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Patricia Baser

but don't forget to gobble when you move

November 22, 2008 at 1:45 AM

So after a morning of Twinkles and elementary orchestra, I got in my car to drive to my other school.  I turned on the radio and heard Symphony #3 by Brahms.  I haven't played that symphony in awhile, but the Brahms-ian angst immediately drew me in and made me ponder about incongruous it is to try and balance teaching and playing.   I enjoy doing both, but the balance of one to the other is out of whack.  Oh well.  Off to my second school I went.  Chorus students always trail in at the last minute because their math teacher won't let them out on time.  Then 5 classes doing  the Turkey Woogie.  Now, flapping your wings and knocking your knees can actually be done to develop a sense of  steady beat, but it's not exactly the same as playing Brahms.  Oh well (again).  It will soon be the season of many  a Christmas gig, but no music for music's sake, at least for awhile. 


From Stephen Brivati
Posted via 220.150.6.20 on November 22, 2008 at 4:14 AM

Greetings, if it makes you feel any better iny job I am singing a song that goes from funky chicken,  bouncy rabbit to turkey boogie for on average 8 times a day.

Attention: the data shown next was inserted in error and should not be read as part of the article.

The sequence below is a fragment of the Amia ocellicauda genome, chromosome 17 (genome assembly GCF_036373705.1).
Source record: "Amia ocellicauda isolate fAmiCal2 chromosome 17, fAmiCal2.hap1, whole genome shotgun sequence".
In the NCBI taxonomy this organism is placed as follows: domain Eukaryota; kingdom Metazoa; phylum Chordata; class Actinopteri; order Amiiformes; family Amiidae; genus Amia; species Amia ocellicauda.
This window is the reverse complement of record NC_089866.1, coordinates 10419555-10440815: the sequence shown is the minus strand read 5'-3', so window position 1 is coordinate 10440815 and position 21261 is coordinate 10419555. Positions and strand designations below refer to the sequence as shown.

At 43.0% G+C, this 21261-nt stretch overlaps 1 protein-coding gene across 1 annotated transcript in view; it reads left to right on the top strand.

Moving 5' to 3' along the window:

In space ,  noone can hear you gobble.

Cheers,

Buri


From Bart Meijer
Posted via 94.212.17.145 on November 22, 2008 at 7:16 AM

Ah, but gobbling captures at once the true spirit of both music and Christmas.


From Bethany Morris
Posted via 168.122.193.62 on November 22, 2008 at 8:10 PM

How about the story of "Mr. Wiggle and Mr. Waggle"?  It's a classic Feierabend technique to make a music teacher feel completely insane.  Oh, well, the kids love it.


From Anne Horvath
Posted via 97.82.24.139 on November 22, 2008 at 9:34 PM

I am thinking about broiling some salmon this year for T-Day...


From Rosalind Porter
Posted via 82.39.3.200 on November 23, 2008 at 6:28 PM

I was in the traiin the other day and slowing down to stop at a station we passed a field full of free range turkeys.  They looked so cute running around chasing one another doing their turkey dances, with their little wings flapping in excitement, that at that moment I knew I wouldn't be able to bring myself to buy one to eat at Christmas.   In fact, I had a really strong urge to jump off the train, open the gates to their field and let them make a bid for freedom...    So it will be salmon for me too I think.


From Stephen Brivati
Posted via 211.1.219.201 on November 25, 2008 at 2:25 AM

Greetings,

a couple of importnat piece sof trivia.

1)  The origin of the name may be the fact that when afraid the bird will actually say `Turk,  turk turk.`

2)   One of the few extant animals that can die of a heart attack when frightened.

Cheers,

Buri

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